How To Help A Senior With Alcoholism

How To Help A Senior With Alcoholism

The nature of alcoholism means that there are few differences between trying to help a senior with alcoholism .v. helping someone in earlier years.

 

The major challenge in assisting anyone with alcohol addiction is usually at the start of the process – overcoming denial, and helping someone actually *want* to get better.

 

Denial manifests as the initial lack of acceptance or admission that the individual has a problem with alcohol, and the lack of desire to get better from it.

 

But for someone to have reached a place where this is possible – where it is possible to continue to exist in this circumstance – they usually must be assisted by others.

 

What I mean is, unintentionally.

 

After all, what chronic alcoholic do you know has been capable of maintaining the habit for decades, keeping that financially viable, and living a functional life, with a relationship, perhaps childrem etc?

 

It’s not possible to do that for any length of time alone.

 

The brutal truth is that alcoholism is a diease of denial, but more accurately – lack of responsibility.

 

What do most alcoholics who do recovery successfully, do? How do they make the journey from uncontrolled addiction, to a life back in control?

 

The answer is they have to stand up and take a ton of responsibility for the effects of the events in their lives, and deal with it.

 

That is the truth.

 

We can augment it and soften it, and achieve that over time, with supported living, supported accommodation, supported x, y, z.

 

But the process and the journey remains the same.

 

None of us are responsible entirely, for the events which happen to us. But we are repsonsible for the effects of those events, and how we deal with them.

 

This doesn’t mean people do not deserve support on that journey. In fact, the opposite is true.

 

Individuals having undergone extreme trauma and difficulty in their lives deserve support and assistance to get back on their feet, resume taking responsibility in their lives, and change the meanings they have attached to old events, in order to help them achieve that.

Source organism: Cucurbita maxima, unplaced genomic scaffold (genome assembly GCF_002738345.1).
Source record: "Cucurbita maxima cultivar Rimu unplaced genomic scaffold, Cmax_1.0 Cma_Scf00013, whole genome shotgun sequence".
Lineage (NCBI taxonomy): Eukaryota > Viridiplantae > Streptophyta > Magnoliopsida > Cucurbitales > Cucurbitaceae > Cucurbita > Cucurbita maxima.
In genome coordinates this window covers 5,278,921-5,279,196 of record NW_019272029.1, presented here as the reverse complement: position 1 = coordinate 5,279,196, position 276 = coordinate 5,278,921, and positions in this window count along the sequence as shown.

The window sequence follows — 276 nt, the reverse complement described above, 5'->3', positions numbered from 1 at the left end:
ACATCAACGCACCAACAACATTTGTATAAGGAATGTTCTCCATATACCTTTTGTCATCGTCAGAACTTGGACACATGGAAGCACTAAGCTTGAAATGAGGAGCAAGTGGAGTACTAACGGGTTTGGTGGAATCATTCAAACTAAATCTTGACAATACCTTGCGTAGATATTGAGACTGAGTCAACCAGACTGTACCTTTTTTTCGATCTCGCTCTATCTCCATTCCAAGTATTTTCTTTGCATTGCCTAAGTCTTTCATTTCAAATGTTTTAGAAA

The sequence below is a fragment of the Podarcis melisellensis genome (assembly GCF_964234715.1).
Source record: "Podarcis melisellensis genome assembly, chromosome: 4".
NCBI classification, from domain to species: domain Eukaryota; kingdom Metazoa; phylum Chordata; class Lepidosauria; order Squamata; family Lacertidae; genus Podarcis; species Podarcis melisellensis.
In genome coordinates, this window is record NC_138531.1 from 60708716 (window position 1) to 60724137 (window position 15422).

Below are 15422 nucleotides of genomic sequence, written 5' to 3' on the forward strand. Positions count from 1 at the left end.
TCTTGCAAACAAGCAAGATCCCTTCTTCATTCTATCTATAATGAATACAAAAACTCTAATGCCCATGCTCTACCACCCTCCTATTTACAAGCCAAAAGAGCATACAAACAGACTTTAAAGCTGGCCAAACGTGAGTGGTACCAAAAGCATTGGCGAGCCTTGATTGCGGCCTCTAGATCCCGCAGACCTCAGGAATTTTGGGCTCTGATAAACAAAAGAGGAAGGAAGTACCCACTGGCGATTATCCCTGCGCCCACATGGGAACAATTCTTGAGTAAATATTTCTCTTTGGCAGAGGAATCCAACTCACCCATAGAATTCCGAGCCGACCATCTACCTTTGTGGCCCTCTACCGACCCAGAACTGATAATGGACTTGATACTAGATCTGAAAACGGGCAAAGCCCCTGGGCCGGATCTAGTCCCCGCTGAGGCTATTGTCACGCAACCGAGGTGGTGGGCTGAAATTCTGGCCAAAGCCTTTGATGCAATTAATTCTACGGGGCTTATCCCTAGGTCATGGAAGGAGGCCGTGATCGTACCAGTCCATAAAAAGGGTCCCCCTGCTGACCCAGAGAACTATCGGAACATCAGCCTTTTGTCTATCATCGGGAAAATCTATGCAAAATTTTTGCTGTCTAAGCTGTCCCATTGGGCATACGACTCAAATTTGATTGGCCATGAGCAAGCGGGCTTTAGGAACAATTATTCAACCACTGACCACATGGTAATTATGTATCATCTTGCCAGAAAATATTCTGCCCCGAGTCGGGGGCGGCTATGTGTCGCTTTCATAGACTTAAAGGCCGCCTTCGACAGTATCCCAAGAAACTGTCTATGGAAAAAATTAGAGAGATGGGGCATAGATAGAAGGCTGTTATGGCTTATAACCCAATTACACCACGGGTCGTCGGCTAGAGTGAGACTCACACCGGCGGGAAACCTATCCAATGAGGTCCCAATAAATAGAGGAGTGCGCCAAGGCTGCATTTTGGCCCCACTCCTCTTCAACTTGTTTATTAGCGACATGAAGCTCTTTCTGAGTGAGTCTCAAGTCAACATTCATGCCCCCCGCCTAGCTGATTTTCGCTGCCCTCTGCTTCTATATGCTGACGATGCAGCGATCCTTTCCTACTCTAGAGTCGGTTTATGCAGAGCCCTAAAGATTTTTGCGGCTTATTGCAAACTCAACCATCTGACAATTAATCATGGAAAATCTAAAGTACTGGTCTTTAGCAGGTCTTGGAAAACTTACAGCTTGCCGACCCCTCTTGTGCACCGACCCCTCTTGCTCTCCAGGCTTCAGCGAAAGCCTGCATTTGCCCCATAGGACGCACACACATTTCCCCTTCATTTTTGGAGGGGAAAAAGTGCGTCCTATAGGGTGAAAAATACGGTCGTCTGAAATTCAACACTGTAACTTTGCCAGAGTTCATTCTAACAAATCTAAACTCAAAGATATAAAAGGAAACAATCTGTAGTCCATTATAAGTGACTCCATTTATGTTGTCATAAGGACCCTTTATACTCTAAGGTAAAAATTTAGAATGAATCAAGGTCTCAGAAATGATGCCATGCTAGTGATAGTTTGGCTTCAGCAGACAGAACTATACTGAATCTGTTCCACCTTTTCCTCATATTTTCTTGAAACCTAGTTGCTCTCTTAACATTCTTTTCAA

So the next time you consider yourself “helping” an alcoholic – consider again whether you are truly helping them get better, or whether you may be fuelling their denial, or lack of willingness to get better.

 

How do you help someone *want* to get better from alcoholism?

Another brutal truth here – usually, you don’t.

Sure, there are companies who offer intervention services with the promise of helping your loved one get into an addiction treatment clinic etc but the truth is that anyone who enters rehab can leave voluntarily, if they wish.

 

Rehab clinics are not mental health units, and if your loved one wants to leave treatment, they can (and will).

 

Sure, there are ways to emotionally connect your loved one or senior you’re caring for, with the potential positive elements of being in recovery, and the potential pain of continuing in alcoholism.

 

But the speed of their decision, the nature of their decision, and when they reach that, is up to them.

 

If you act beyond that, once again you are taking responsibility for someone who needs to take responsibility for themselves. And you must ask yourself if this is really wise, or likely to contribute to another person’s development of their own sense of responsibility.

 

It’s commendable to encourage, to motivate, to speak positively of the benefits of getting into addiction recovery.

 

It’s understandable to want the best for your loved one, to want them to get better.

 

It’s quite different to try to take responsibility for them, or to attempt to force them into treatment at a time they don’t want to, or against their wishes.

 

Usually this will result in a detox alone, followed by self-discharge, and a continuation of the pattern of alcoholism.

 

With all this being said. There is always hope.

 

If you do want to take responsibility, if you are ready to get better, if no-one has forced you into it, it is never too late to start a recovery journey, no matter your age, wisdom, denial, or other factors.

 


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